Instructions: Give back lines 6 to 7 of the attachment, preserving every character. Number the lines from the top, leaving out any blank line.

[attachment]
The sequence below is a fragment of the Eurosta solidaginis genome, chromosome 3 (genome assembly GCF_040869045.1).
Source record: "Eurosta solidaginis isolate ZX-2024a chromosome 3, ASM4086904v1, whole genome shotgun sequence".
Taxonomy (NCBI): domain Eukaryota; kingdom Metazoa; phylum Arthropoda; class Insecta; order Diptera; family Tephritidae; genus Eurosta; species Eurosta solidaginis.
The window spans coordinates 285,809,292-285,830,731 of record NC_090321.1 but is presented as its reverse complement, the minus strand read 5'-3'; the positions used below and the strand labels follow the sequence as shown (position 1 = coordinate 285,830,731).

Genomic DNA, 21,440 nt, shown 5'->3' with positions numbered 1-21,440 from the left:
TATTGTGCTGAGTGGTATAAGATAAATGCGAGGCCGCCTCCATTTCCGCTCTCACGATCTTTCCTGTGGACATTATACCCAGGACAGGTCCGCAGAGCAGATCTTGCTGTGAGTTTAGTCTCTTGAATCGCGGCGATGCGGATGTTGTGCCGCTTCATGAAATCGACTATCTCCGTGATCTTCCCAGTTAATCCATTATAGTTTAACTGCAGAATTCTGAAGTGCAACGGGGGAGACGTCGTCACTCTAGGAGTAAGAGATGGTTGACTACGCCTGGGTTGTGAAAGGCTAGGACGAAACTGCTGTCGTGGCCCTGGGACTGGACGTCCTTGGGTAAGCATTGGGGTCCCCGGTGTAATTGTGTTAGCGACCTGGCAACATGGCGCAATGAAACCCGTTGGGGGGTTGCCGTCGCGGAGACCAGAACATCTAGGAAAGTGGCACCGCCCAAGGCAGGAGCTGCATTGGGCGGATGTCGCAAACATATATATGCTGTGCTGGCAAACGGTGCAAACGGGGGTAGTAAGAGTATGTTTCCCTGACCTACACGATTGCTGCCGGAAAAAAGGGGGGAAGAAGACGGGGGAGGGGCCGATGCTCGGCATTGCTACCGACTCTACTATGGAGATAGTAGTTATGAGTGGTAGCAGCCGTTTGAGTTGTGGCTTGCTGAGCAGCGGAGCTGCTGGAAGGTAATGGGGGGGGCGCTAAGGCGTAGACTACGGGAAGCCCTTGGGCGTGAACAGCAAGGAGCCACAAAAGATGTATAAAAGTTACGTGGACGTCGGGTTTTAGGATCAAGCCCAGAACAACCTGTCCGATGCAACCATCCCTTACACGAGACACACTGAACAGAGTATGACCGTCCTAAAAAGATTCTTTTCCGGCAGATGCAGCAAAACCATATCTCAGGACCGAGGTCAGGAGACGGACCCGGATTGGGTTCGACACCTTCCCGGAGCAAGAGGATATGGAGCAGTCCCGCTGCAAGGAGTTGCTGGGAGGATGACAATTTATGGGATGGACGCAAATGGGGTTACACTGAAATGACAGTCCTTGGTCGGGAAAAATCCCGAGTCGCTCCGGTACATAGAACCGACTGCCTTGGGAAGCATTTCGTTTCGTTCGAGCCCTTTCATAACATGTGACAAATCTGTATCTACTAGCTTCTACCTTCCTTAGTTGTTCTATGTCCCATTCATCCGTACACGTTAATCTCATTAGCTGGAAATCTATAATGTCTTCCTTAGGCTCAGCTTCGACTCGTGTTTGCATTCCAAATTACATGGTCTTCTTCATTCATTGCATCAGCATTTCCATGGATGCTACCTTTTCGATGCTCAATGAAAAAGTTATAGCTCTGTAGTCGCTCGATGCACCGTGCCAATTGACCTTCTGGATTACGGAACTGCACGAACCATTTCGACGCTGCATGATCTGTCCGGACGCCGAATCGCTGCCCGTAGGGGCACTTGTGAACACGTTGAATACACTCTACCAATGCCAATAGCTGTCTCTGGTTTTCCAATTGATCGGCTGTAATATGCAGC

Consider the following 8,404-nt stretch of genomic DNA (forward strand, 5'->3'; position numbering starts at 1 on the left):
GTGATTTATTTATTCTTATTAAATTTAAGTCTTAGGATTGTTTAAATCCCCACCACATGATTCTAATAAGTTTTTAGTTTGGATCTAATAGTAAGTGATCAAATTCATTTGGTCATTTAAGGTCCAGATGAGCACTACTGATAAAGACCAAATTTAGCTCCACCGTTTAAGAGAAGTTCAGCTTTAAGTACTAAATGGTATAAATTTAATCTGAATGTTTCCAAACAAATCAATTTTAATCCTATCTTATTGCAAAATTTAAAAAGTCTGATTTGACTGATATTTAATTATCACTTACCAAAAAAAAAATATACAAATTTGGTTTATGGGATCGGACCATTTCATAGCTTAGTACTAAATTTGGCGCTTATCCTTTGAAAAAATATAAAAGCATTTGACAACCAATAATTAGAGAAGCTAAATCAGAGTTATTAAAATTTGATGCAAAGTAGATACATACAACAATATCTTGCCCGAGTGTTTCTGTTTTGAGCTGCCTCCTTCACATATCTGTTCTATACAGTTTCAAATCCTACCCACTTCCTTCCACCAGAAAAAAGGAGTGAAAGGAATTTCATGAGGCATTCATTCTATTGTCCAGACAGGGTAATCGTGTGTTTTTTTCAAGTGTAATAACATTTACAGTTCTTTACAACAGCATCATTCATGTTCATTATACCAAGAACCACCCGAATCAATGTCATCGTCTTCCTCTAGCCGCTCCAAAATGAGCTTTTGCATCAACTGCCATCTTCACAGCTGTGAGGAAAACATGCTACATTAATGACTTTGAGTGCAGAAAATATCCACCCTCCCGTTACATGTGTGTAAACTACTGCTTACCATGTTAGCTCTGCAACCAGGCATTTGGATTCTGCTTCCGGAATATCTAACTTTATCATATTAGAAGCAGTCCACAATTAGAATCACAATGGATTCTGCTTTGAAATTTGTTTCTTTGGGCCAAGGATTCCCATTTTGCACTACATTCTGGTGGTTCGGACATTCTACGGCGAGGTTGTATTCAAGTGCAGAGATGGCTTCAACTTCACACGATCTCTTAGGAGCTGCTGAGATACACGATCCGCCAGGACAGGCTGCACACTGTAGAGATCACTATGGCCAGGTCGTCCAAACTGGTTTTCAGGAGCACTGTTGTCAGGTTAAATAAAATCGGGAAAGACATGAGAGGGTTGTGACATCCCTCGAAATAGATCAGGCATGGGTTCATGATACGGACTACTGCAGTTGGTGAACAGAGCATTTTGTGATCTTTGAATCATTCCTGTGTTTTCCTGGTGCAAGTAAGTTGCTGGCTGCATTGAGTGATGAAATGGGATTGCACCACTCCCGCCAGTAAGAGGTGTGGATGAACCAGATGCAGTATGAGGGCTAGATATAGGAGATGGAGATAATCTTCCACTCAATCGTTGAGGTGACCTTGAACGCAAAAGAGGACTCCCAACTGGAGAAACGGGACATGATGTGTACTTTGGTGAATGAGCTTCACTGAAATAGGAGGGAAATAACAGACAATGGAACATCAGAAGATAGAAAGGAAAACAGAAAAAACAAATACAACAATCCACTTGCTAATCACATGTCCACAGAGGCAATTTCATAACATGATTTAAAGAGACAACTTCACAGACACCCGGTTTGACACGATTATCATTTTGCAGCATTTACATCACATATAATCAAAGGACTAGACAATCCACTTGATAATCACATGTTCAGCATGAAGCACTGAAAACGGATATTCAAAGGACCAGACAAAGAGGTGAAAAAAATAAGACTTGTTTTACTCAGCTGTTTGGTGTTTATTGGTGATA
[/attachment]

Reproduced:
TATTGTGCTGAGTGGTATAAGATAAATGCGAGGCCGCCTCCATTTCCGCTCTCACGATCTTTCCTGTGGACATTATACCCAGGACAGGTCCGCAGAGCAGATCTTGCTGTGAGTTTAGTCTCTTGAATCGCGGCGATGCGGATGTTGTGCCGCTTCATGAAATCGACTATCTCCGTGATCTTCCCAGTTAATCCATTATAGTTTAACTGCAGAATTCTGAAGTGCAACGGGGGAGACGTCGTCACTCTAGGAGTAAGAGATGGTTGACTACGCCTGGGTTGTGAAAGGCTAGGACGAAACTGCTGTCGTGGCCCTGGGACTGGACGTCCTTGGGTAAGCATTGGGGTCCCCGGTGTAATTGTGTTAGCGACCTGGCAACATGGCGCAATGAAACCCGTTGGGGGGTTGCCGTCGCGGAGACCAGAACATCTAGGAAAGTGGCACCGCCCAAGGCAGGAGCTGCATTGGGCGGATGTCGCAAACATATATATGCTGTGCTGGCAAACGGTGCAAACGGGGGTAGTAAGAGTATGTTTCCCTGACCTACACGATTGCTGCCGGAAAAAAGGGGGGAAGAAGACGGGGGAGGGGCCGATGCTCGGCATTGCTACCGACTCTACTATGGAGATAGTAGTTATGAGTGGTAGCAGCCGTTTGAGTTGTGGCTTGCTGAGCAGCGGAGCTGCTGGAAGGTAATGGGGGGGGCGCTAAGGCGTAGACTACGGGAAGCCCTTGGGCGTGAACAGCAAGGAGCCACAAAAGATGTATAAAAGTTACGTGGACGTCGGGTTTTAGGATCAAGCCCAGAACAACCTGTCCGATGCAACCATCCCTTACACGAGACACACTGAACAGAGTATGACCGTCCTAAAAAGATTCTTTTCCGGCAGATGCAGCAAAACCATATCTCAGGACCGAGGTCAGGAGACGGACCCGGATTGGGTTCGACACCTTCCCGGAGCAAGAGGATATGGAGCAGTCCCGCTGCAAGGAGTTGCTGGGAGGATGACAATTTATGGGATGGACGCAAATGGGGTTACACTGAAATGACAGTCCTTGGTCGGGAAAAATCCCGAGTCGCTCCGGTACATAGAACCGACTGCCTTGGGAAGCATTTCGTTTCGTTCGAGCCCTTTCATAACATGTGACAAATCTGTATCTACTAGCTTCTACCTTCCTTAGTTGTTCTATGTCCCATTCATCCGTACACGTTAATCTCATTAGCTGGAAATCTATAATGTCTTCCTTAGGCTCAGCTTCGACTCGTGTTTGCATTCCAAATTACATGGTCTTCTTCATTCATTGCATCAGCATTTCCATGGATGCTACCTTTTCGATGCTCAATGAAAAAGTTATAGCTCTGTAGTCGCTCGATGCACCGTGCCAATTGACCTTCTGGATTACGGAACTGCACGAACCATTTCGACGCTGCATGATCTGTCCGGACGCCGAATCGCTGCCCGTAGGGGCACTTGTGAACACGTTGAATACACTCTACCAATGCCAATAGCTGTCTCTGGTTTTCCAATTGATCGGCTGTAATATGCAGC

Consider the following 8,404-nt stretch of genomic DNA (forward strand, 5'->3'; position numbering starts at 1 on the left):